The presence of coherent and well-developed organizational arrangements is, without a doubt, the most important determinant of project performance. For complex projects, it is advised to create a framework that works to streamline the entire process. A project management framework includes essential parts to plan, manage, and govern projects- the project’s end-to-end cycle. It can help your management and team navigate problems and deadlines while withstanding the weight of unforeseen challenges. This is one of the most important things for the Tarpo team during the Rhino Charge preparation period. Let me explain.

It’s very important that you understand what we mean when we say that we treat the Rhino Charge as a ‘complex project’. A typical large hotel accommodates around 250 guests. For the team, setting up the Rhino Charge campsites can only be compared to setting up two hotels in five days, having them running smoothly, and taking them down after. This ability has garnered a reputation for the team: “Tarpo’s ability to mobilize is something on steroids.”

Organizations often have frameworks in place to manage complex projects that work well over years of carefully crafting them, so much so that this becomes part of their DNA. But no matter how meticulously one plans things, unforeseen challenges are often inevitable. There is a certain amount of chaos that is unavoidable when you plan for a setup that accommodates five hundred beds in the middle of nowhere in a span of a week. A lot of these problems can be avoided by time management. To curb this, each year, the Tarpo team starts planning in the unknown. We do not know the next location, no information on the date, and no idea of the number of people who will attend.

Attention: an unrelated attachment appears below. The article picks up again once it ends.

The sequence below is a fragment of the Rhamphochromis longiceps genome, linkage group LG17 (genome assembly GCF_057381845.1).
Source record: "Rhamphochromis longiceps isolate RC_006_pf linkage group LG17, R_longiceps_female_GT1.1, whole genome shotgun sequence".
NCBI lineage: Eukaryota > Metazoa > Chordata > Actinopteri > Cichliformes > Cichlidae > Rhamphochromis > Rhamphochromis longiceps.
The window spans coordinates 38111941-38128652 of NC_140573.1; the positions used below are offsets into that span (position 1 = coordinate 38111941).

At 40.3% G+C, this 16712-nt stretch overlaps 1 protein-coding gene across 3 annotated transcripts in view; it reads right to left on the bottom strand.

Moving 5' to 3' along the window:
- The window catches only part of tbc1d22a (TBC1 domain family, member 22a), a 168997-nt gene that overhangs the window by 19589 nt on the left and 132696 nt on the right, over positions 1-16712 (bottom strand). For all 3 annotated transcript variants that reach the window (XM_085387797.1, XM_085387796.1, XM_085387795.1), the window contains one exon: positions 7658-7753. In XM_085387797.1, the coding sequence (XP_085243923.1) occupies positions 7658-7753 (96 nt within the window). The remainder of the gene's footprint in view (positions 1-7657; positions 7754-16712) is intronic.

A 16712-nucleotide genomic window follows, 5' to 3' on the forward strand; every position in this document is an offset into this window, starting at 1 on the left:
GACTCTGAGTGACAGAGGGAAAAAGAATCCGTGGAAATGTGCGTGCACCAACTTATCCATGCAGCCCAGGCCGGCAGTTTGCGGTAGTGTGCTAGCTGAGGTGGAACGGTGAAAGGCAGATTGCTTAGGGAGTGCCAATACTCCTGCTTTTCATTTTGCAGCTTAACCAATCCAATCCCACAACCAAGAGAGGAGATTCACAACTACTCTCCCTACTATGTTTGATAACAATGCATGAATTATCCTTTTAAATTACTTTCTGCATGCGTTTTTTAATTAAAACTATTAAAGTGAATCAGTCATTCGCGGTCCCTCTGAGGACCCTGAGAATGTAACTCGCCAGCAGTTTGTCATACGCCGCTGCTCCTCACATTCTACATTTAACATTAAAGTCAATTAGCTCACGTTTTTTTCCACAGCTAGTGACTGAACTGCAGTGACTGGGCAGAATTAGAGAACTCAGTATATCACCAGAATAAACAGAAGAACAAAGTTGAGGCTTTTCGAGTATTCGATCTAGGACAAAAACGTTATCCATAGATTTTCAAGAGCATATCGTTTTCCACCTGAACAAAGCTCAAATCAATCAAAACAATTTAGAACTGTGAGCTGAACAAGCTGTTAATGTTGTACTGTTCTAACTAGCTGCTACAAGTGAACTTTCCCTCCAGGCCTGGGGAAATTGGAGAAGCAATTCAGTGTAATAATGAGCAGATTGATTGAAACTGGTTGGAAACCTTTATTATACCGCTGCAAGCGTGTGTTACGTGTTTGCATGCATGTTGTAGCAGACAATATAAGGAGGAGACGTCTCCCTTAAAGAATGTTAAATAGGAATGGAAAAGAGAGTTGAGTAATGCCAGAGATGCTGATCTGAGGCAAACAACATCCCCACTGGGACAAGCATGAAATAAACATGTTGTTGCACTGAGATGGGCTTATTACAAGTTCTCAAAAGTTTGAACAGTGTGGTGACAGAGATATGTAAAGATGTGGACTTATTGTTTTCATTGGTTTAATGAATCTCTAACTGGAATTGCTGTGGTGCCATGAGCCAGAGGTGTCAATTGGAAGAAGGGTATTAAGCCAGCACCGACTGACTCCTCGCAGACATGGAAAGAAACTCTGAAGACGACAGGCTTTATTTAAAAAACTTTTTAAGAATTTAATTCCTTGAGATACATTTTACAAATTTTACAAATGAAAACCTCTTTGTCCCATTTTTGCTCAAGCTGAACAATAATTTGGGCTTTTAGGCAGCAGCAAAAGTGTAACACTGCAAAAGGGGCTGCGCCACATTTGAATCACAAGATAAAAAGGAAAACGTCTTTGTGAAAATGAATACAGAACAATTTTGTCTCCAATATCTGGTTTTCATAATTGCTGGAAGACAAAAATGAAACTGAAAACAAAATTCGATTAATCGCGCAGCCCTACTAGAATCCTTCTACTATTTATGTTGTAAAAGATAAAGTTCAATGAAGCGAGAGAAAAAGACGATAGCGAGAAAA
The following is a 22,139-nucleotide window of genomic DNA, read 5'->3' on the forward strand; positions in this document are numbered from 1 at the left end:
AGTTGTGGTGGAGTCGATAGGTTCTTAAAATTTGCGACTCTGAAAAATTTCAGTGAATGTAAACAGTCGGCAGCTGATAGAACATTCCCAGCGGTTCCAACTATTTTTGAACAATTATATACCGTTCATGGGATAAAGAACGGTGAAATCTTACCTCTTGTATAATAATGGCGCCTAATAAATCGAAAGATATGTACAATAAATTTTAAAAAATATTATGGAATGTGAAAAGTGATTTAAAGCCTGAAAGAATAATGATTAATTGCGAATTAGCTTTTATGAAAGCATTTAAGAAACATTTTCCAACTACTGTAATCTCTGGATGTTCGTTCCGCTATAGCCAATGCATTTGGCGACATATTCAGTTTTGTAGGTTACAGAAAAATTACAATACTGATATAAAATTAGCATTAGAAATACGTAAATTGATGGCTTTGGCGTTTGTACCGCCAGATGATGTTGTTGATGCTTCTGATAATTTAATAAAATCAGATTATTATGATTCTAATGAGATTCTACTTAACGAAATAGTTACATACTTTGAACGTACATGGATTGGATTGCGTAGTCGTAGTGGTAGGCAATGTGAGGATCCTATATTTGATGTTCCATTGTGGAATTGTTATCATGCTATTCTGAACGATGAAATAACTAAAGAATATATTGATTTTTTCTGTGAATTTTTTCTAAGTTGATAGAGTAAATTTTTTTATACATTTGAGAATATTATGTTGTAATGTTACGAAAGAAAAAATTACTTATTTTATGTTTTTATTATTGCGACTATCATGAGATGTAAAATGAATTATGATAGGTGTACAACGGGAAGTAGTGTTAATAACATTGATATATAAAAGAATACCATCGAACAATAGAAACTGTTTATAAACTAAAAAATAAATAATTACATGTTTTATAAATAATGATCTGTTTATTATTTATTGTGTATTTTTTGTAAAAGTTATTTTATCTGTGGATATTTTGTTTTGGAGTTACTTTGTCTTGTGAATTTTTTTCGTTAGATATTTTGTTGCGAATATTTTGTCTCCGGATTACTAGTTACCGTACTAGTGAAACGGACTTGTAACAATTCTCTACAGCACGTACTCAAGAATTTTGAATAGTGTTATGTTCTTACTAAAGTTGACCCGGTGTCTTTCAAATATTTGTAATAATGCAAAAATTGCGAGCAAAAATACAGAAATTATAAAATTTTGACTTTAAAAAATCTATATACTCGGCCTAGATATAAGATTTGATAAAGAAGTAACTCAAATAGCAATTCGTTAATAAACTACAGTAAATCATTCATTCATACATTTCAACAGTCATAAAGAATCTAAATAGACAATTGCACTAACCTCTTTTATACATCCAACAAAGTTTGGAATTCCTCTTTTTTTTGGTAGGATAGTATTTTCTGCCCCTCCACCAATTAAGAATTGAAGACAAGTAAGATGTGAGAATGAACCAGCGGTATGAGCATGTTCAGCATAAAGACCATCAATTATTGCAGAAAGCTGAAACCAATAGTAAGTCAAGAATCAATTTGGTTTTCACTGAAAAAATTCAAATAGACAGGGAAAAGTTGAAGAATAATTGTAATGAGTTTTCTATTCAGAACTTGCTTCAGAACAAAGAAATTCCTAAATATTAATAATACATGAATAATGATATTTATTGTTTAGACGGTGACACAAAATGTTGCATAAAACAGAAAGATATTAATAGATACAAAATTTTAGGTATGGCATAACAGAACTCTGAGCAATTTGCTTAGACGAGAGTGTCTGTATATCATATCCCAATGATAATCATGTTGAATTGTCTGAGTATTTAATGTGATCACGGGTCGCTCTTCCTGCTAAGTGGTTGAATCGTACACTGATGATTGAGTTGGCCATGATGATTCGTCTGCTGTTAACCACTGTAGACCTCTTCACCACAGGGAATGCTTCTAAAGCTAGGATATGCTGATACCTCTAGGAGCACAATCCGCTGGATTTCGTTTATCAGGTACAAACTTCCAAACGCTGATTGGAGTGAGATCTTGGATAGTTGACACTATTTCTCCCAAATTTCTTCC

Ironically, information is key, and the success of such a complex project is dependent on this. Black and white are our friends – murky gray is not. As a project manager, you want to deal with clear and verified information, not assumptions. When assumptions are made and not validated, mistakes get made, timelines get delayed, and projects fail. Anything gray and ambiguous will get used against you in the court of project management. But how do you define such clear lines on a project that has all hands on deck?

Simple but not so simple, the Tarpo team works with a set standard that we’ve worked with to maintain the reputation that we have to date. Project management at this level has become second nature to the team because we’ve done it numerous times for years for many different projects, wide and varied in scope. 

So, what is the framework that Tarpo abides by to make complex projects like Rhino Charge a success?

1.   Being Aware of Dependencies 

We create a network of dependencies that is strictly followed from beginning to end. For instance, sources of water may be the most damning of problems we experience during the set-up. It can cause delay and this delay upsets the stack of cards put together to run a successful camp. 

2.   Enable The Staff to Deliver – 

The goal is to always support those on the ground – in fact “supporting people on the ground” is Tarpo’s documented purpose for existence. Each task is assigned an owner—that is, an activity manager – one person per activity. The activity manager agrees to make sure the work gets done. This is the person who looks at the project manager and says, “That’s my task. I’ll make sure it happens.” This trickles down to the very last person managing the most mundane task. The single point of contact concept is very important, as it reduces confusion and adds clarity about who owns the task.

3.   Focus On the Long Haul 

Things will go wrong. That’s an inevitable fact. What is it then that we can do to counteract this? We analyze everything that went wrong and focus on not repeating the same mistake. The only way to be better is to learn from our mistakes. This is part of our culture.

4.   Focus on Maintaining Reputation

We must refuse anything throwing us off this path. If a request by a client is set to tarnish our reputation, we say no to it. Nothing is worth the risk. 

We take pride in mobilizing as if we’re on steroids….